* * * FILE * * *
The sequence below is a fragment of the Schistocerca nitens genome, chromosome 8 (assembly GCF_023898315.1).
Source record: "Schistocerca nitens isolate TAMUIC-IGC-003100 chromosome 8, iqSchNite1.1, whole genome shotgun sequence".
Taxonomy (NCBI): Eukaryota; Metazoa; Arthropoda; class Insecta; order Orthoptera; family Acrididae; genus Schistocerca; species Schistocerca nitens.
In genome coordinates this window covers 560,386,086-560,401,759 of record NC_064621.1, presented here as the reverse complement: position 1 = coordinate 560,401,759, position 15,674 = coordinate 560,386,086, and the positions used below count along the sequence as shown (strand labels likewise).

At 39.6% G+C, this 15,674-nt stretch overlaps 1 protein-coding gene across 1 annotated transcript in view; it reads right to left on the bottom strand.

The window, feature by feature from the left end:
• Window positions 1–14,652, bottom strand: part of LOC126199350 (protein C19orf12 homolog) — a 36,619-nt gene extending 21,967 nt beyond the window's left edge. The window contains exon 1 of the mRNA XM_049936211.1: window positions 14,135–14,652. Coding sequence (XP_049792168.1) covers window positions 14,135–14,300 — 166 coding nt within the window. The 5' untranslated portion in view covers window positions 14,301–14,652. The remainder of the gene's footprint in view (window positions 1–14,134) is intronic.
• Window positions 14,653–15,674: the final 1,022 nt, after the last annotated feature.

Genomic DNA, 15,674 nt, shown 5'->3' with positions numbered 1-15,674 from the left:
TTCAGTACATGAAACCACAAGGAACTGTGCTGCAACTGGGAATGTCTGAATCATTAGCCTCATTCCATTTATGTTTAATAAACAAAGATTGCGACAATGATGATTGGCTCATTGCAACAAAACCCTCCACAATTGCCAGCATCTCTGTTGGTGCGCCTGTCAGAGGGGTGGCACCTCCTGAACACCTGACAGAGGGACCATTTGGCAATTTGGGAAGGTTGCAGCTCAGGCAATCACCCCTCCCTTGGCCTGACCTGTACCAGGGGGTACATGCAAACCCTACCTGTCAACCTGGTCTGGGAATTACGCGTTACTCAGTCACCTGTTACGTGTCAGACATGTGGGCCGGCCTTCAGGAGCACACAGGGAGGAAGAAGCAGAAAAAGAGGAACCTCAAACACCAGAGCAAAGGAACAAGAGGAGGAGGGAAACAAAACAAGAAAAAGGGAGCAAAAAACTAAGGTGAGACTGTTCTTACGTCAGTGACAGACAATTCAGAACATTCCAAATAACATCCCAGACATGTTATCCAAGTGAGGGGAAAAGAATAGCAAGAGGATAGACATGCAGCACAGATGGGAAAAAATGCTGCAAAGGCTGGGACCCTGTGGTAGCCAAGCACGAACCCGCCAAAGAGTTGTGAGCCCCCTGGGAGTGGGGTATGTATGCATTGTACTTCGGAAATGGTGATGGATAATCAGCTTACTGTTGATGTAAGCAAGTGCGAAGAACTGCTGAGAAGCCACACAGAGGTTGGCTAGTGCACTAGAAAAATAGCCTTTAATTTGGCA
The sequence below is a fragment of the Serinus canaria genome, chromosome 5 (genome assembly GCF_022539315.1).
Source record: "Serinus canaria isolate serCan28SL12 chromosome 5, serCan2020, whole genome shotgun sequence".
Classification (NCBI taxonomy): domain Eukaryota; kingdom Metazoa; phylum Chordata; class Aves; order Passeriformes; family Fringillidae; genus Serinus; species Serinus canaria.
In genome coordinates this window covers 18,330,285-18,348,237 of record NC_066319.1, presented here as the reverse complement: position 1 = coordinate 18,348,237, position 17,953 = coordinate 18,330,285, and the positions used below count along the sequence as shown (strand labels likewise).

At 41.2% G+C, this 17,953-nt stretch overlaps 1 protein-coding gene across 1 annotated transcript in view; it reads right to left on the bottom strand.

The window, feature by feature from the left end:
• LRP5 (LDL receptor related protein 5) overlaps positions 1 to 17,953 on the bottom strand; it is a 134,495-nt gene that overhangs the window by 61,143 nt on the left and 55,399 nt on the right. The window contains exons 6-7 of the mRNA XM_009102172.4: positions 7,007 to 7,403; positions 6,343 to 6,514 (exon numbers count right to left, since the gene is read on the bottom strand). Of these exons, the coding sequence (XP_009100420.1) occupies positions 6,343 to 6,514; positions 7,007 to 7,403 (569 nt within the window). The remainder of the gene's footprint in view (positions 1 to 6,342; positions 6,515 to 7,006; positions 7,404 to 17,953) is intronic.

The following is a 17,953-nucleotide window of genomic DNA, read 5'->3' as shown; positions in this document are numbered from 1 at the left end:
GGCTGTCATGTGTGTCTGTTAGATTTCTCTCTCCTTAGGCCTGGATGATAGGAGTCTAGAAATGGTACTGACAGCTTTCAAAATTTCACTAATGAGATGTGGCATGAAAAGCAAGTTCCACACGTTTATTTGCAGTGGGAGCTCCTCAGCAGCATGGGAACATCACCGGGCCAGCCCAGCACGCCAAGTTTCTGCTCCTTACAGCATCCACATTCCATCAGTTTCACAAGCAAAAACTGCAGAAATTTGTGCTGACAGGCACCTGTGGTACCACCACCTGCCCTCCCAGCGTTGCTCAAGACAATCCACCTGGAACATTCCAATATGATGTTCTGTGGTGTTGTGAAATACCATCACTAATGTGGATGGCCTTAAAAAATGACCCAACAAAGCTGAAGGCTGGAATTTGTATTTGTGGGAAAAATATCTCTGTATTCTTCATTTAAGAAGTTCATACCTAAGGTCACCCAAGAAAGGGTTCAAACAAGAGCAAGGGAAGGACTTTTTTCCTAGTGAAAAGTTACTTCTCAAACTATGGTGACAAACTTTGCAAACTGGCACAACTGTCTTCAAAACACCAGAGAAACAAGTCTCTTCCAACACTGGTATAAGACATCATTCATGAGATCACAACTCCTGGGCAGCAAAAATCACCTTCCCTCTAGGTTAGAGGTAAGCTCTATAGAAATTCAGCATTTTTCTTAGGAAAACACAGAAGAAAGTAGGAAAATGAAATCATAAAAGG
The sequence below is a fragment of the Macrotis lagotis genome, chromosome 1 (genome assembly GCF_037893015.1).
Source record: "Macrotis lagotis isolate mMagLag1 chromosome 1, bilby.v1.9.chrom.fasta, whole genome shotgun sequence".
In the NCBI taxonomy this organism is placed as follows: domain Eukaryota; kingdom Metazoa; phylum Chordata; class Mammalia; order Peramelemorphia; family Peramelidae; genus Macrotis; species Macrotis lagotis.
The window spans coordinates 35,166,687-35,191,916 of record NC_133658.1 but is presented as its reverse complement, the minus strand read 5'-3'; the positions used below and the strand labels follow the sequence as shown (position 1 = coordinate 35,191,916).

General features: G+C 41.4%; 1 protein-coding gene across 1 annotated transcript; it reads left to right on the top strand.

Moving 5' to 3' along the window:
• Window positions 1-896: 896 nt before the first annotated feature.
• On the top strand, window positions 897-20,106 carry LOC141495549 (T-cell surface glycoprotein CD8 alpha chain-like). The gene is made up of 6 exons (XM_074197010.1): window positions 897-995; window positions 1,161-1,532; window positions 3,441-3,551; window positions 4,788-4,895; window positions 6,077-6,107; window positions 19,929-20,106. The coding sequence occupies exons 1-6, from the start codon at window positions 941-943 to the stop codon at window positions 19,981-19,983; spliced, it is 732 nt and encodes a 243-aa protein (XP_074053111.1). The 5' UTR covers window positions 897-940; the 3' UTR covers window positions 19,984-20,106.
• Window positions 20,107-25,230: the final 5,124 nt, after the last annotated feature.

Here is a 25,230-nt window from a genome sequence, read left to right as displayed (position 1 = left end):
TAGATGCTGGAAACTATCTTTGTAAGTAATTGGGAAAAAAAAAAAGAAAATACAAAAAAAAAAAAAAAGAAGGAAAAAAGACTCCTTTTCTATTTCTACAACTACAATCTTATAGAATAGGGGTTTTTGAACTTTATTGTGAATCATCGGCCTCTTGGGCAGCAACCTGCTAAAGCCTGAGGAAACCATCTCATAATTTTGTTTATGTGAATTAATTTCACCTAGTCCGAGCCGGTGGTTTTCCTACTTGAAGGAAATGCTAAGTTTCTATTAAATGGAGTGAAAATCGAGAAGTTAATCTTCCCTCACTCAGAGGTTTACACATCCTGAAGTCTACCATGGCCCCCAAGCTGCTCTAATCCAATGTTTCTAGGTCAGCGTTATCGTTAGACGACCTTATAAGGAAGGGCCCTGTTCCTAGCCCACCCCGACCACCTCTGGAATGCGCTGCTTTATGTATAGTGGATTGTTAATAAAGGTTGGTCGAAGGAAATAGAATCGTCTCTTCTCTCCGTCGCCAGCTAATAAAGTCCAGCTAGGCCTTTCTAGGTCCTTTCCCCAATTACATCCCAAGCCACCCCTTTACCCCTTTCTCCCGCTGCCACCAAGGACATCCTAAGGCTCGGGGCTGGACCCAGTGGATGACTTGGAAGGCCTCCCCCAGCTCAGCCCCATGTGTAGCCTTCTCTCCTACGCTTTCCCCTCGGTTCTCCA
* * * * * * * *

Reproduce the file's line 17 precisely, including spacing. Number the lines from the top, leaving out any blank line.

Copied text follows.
• LRP5 (LDL receptor related protein 5) overlaps positions 1 to 17,953 on the bottom strand; it is a 134,495-nt gene that overhangs the window by 61,143 nt on the left and 55,399 nt on the right. The window contains exons 6-7 of the mRNA XM_009102172.4: positions 7,007 to 7,403; positions 6,343 to 6,514 (exon numbers count right to left, since the gene is read on the bottom strand). Of these exons, the coding sequence (XP_009100420.1) occupies positions 6,343 to 6,514; positions 7,007 to 7,403 (569 nt within the window). The remainder of the gene's footprint in view (positions 1 to 6,342; positions 6,515 to 7,006; positions 7,404 to 17,953) is intronic.